The quotation bears particularly upon It’s not just black and white, which significantly alters time and space and involves a variety of events and actions, texts and experiences. By transposing and conceptually and actually integrating the site of the ASU Art Museum with the systems of incarceration in the State of Arizona, It’s not just black and white attempts a recontextualization of the relationship between public spaces and institutional settings. If an art museum can be a place for inmates and guards and the usual constituents of both places intermingle, the suggestion is that this is plausible for other types of socio-political-aesthetic boundaries to be crossed. Furthermore, such an arrangement – with all of the scheduled events and activities – proposes that the human beings involved have encountered a shared and newly organized framework and emergent discourse for interaction. It is one that is at once aesthetic/artistic and legal/criminal/correctional/political/local/social. The very fact of this ‘definitional’ difficulty and the ambiguity of subject matter and discourse, even conversation, is positively disruptive and yet creative. One knows what to say, or what can be said in an art museum or prison, in a classroom, in a newspaper article, in an arts journal – but in the situation where art, artists are simultaneously present with the living fact of others in the context of an overarching, multidimensional ‘project,’ calls attention to a need for recognition, in Rancière’s formulation, not only a novel distribution of time/space/bodies and community, but for a language and rationale to account for the meaning of the event(s). To put it is a few words, what does it mean to talk about (or critique or assess) an artistic/social event – and to whom? And, who speaks?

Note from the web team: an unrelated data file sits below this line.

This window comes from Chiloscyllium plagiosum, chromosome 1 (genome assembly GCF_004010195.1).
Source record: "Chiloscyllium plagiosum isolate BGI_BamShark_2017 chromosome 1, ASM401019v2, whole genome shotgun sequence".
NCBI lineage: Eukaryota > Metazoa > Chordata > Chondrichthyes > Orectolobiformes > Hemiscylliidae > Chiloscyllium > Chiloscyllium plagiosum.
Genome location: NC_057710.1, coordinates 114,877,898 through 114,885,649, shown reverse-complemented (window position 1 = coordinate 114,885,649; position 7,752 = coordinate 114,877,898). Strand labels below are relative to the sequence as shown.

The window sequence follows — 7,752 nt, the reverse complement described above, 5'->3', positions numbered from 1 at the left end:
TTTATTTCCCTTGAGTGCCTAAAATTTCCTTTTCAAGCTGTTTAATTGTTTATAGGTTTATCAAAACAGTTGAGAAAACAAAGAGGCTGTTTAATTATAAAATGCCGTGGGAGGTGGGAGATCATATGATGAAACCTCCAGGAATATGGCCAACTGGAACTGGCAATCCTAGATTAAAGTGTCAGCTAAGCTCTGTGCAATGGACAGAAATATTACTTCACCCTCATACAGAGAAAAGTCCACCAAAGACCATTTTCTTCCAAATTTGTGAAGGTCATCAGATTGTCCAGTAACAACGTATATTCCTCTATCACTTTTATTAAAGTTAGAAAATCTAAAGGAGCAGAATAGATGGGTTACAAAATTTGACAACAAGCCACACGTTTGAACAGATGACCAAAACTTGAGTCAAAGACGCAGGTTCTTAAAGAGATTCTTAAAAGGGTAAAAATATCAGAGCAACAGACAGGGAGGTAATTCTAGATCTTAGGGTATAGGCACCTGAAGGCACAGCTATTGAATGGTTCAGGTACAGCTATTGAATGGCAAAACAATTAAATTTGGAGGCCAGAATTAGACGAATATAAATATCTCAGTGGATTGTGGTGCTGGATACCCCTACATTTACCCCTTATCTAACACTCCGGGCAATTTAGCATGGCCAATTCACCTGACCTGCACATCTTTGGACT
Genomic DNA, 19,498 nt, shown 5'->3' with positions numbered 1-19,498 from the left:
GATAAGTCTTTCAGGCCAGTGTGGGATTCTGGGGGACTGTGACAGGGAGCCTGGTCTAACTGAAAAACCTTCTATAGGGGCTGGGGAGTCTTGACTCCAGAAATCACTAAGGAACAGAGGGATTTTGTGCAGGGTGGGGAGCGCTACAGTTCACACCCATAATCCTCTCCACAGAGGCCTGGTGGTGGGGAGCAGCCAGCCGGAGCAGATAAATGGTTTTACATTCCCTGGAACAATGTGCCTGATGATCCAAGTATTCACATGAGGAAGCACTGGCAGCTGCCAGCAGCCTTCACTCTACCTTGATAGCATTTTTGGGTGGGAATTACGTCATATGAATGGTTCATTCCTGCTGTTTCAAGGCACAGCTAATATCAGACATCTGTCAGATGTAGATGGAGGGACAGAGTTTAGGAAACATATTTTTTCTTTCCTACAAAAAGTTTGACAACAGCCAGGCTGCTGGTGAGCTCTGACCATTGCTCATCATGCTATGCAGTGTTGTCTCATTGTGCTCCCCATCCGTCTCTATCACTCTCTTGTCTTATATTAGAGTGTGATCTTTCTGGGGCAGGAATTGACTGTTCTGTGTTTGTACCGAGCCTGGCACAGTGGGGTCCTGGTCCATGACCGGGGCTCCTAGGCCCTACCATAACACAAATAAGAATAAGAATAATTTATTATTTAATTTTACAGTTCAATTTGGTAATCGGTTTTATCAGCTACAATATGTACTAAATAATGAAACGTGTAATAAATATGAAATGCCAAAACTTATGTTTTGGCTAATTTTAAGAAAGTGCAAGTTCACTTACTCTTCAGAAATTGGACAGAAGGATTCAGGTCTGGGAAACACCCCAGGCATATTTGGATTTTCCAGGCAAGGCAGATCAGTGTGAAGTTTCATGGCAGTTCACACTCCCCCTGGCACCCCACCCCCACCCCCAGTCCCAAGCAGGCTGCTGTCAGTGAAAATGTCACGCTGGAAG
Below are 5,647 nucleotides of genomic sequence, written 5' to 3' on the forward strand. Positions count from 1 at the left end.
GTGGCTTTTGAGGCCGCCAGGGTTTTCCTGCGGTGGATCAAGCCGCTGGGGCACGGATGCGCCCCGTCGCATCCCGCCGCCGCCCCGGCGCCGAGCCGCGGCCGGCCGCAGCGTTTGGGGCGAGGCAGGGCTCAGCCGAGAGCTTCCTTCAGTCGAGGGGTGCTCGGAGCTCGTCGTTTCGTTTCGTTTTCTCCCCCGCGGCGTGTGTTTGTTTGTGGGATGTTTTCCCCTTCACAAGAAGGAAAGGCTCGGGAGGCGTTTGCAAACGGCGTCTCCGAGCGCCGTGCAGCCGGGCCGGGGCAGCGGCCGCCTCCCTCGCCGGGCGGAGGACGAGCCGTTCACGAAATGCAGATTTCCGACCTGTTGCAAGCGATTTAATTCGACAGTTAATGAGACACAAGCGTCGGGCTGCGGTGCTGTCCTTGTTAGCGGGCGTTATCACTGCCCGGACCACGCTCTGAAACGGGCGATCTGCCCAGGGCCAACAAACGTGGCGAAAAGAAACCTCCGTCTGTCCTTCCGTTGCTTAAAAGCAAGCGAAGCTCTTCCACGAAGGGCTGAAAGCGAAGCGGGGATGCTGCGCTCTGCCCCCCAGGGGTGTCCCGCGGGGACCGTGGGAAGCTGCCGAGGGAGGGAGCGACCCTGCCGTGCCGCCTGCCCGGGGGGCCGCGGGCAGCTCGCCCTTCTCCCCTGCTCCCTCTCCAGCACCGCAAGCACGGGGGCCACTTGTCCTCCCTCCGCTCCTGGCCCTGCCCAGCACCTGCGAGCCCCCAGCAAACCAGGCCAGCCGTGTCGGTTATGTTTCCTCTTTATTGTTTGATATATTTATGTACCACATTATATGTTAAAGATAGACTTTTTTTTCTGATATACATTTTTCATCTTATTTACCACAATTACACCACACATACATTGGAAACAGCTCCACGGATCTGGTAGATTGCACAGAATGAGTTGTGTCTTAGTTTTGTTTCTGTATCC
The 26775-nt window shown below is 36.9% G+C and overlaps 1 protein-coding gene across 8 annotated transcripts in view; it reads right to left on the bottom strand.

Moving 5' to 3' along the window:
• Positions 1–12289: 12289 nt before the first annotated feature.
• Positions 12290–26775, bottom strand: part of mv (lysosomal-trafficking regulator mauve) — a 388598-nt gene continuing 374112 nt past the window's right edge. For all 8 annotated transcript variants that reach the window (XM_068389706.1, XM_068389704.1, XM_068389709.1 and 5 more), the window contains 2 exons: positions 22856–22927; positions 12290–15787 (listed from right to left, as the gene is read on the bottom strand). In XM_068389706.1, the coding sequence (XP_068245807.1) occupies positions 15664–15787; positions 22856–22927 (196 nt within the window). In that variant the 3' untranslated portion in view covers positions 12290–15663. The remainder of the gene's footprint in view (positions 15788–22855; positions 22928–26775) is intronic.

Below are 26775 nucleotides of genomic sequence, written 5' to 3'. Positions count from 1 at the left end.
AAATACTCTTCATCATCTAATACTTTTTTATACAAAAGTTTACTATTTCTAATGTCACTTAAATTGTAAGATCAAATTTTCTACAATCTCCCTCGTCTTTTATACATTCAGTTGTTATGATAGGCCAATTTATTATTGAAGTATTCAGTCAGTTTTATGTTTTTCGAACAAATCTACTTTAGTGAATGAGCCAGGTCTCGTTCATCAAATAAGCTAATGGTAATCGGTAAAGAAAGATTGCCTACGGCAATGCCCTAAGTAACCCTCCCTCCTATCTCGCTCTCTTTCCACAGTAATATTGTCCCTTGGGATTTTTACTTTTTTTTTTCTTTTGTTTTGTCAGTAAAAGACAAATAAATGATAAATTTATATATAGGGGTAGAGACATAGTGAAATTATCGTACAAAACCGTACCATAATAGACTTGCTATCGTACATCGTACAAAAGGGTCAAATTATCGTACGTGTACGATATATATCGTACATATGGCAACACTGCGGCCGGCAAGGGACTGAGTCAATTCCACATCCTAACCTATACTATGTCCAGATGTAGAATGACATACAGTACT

For me, the title, It’s not just black and white, is a clue. The project does not resolve itself in a clarity that allows for judgment either on aesthetic or socio-political issues. Since both have to be considered, it is arguable that there is a way of thinking and, perhaps, social organization, that discloses the aesthetic and artistic dimensions of the socio-political realm of our lives and, conversely, the socio-politics of the aesthetic and artistic…which is a subject to think about more.